Call center executives are constantly under pressure to find cost-savings. Yet, according to the Harvard Business Review (HBR), “acquiring a new customer is anywhere from five to 25 times more expensive than retaining an existing one.” The key takeaway is that you cannot skimp on customer service. So, how do you reduce costs while not damaging your customer service function? Investing in the right technology can go a long way in reducing costs while actually improving the overall quality of customer service. From effortlessly providing customer support in any language to managing staffing requirements as a result of call volume spikes, implementing the right technology can be transformational.
Category Archives: Technology
It’s our turn.
If you’ve had your eyes on the Fonolo blog for the past nine years, you know that in that time we have dedicated ourselves to bringing you news and views of all kinds that impact the customer service and contact center spaces. Sometimes, though, we have to turn the microphone towards ourselves and give voice to our own customer service happenings and the hard-working customer support contingent that buoys our own brand. Today, we welcome Fonolo Solutions Engineer James R. K. Dantow into the writers’ fold. In addition to talking ‘call-backs’, he has a confession to make.
— The Fonolo Team
My Fonolo story begins like many other engineers: I’ve always had a knack for computers.
Actually, I had a knack for technology in general. This was partially due to proximity: My father began his career in IT in the early 1990s at IBM. This meant many days of my childhood were spent in computer training rooms littered with state-of-the-art IBM Pentium II desktops, huge SVGA projectors, and other fantastic gadgets. To kill time while I waited for him to finish work, I used these computers to play, explore, learn (and honestly, break) all of the training machines that he had spent so much time setting up. And so, naturally, I too looked forward to a career in IT. And like many others, this meant starting out in a call center, answering the phone calls of helpless software users, as a lowly, humble Technical Support Representative (TSR).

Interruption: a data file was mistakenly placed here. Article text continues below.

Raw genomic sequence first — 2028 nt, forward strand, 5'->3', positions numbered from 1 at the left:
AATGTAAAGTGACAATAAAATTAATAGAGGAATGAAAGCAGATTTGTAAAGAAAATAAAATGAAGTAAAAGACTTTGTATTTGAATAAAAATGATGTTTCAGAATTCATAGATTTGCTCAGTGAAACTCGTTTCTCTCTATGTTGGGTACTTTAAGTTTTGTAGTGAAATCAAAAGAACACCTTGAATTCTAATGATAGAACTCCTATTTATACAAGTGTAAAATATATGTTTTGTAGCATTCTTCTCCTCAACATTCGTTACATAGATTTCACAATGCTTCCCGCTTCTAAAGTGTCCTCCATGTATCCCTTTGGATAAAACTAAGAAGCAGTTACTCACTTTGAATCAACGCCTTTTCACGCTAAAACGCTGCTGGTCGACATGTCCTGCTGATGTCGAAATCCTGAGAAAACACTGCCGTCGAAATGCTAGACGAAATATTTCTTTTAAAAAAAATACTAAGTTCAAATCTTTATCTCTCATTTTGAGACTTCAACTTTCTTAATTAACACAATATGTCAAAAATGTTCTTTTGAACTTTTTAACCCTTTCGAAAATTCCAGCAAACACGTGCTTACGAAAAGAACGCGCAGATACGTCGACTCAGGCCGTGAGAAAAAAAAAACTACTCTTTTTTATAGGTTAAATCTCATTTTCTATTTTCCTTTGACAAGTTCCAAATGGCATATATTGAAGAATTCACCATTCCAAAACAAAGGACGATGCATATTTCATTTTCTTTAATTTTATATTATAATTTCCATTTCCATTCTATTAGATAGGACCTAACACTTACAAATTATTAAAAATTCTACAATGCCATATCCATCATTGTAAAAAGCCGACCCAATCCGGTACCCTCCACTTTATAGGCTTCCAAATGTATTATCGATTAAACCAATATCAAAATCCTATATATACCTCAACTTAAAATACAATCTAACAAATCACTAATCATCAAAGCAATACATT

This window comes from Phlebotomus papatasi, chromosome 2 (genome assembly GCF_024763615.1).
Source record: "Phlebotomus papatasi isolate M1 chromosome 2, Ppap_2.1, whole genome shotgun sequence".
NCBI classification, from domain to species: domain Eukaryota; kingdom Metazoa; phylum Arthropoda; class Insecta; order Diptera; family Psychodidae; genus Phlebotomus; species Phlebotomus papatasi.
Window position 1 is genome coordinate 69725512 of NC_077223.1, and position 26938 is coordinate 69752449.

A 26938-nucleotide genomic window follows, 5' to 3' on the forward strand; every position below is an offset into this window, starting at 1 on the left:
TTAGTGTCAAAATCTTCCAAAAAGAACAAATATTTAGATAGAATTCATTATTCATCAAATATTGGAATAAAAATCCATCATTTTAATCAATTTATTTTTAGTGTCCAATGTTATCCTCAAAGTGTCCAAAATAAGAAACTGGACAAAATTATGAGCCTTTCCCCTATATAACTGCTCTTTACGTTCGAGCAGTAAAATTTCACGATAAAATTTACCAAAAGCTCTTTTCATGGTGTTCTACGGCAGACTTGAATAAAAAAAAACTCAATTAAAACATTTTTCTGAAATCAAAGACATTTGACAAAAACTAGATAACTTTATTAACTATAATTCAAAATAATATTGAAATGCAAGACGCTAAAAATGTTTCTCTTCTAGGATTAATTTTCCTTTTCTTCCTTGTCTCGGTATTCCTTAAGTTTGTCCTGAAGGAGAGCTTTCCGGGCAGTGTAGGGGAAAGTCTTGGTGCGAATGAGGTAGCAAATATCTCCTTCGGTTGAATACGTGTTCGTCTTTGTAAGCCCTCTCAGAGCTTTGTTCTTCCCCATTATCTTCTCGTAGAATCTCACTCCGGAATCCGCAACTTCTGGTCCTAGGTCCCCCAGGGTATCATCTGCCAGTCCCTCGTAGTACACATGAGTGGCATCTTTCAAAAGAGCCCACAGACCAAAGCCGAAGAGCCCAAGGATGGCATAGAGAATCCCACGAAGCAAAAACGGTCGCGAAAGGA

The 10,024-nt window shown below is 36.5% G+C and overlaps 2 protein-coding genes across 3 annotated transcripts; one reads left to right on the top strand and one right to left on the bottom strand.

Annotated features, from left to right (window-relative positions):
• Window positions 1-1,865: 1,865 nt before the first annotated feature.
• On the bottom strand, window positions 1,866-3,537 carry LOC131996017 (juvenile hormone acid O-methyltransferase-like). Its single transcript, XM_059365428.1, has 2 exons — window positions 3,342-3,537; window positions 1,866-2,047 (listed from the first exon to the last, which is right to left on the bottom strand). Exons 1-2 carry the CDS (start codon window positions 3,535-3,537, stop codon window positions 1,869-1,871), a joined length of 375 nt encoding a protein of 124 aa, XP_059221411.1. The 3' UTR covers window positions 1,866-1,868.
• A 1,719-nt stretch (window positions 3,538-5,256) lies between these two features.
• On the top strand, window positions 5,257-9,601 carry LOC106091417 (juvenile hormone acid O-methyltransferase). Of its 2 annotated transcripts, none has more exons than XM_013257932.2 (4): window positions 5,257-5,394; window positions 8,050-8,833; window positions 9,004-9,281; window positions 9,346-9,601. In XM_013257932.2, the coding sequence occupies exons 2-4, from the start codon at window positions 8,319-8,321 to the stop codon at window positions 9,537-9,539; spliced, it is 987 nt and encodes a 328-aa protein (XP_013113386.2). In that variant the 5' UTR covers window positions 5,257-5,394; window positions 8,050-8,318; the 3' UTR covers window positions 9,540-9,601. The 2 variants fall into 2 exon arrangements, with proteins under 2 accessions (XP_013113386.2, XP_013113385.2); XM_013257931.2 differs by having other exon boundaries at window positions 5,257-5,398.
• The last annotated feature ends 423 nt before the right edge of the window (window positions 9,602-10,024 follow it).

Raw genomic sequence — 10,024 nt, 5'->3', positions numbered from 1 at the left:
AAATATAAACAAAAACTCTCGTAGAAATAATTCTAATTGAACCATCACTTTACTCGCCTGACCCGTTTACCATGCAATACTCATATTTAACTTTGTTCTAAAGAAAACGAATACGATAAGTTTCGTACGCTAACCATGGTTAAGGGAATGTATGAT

Contact center software and CRM software have been on a slow collision course for decades. It’s not hard to understand why: They both deal with customer communication so the boundary was destined to get blurry. Now that both worlds are increasingly cloud-based, the collision is accelerating.
How can we make this more concrete? How can we figure out how far along the process is? Well, it would be great to look at how companies were paying for the whole “customer service” apparatus and see which share is going to CRM companies versus call center companies. But this “share of spend” approach is very hard to do.
Another way to do that is to look at what’s happening at the agent desktop.
When it comes to contact center ‘best practices,’ the library runneth over: Hundreds of articles and reports have been written on the practical ways contact centers can reduce operating expenses without sacrificing quality. This is because senior management are typically reluctant to pump money into call centers, seeing them as a cost center and not a profit center. This in turn increases the pressure to identify ways to reduce cost. The challenge is that a majority of these “cost-reductions” lead to markedly poorer customer service quality. So, can you reduce contact center costs and improve customer service? To many contact center managers and executives, achieving this would be akin to finding the Holy Grail.
To achieve the kind of cost savings that truly impact the bottom line, contact center leaders need to reconsider the typical ho-hum tactics. Improving scripts and workflows to shorten calls will only get your organization so far. The answer? Invest in cost-saving technology that will reduce overheads and improve the quality of your customer care.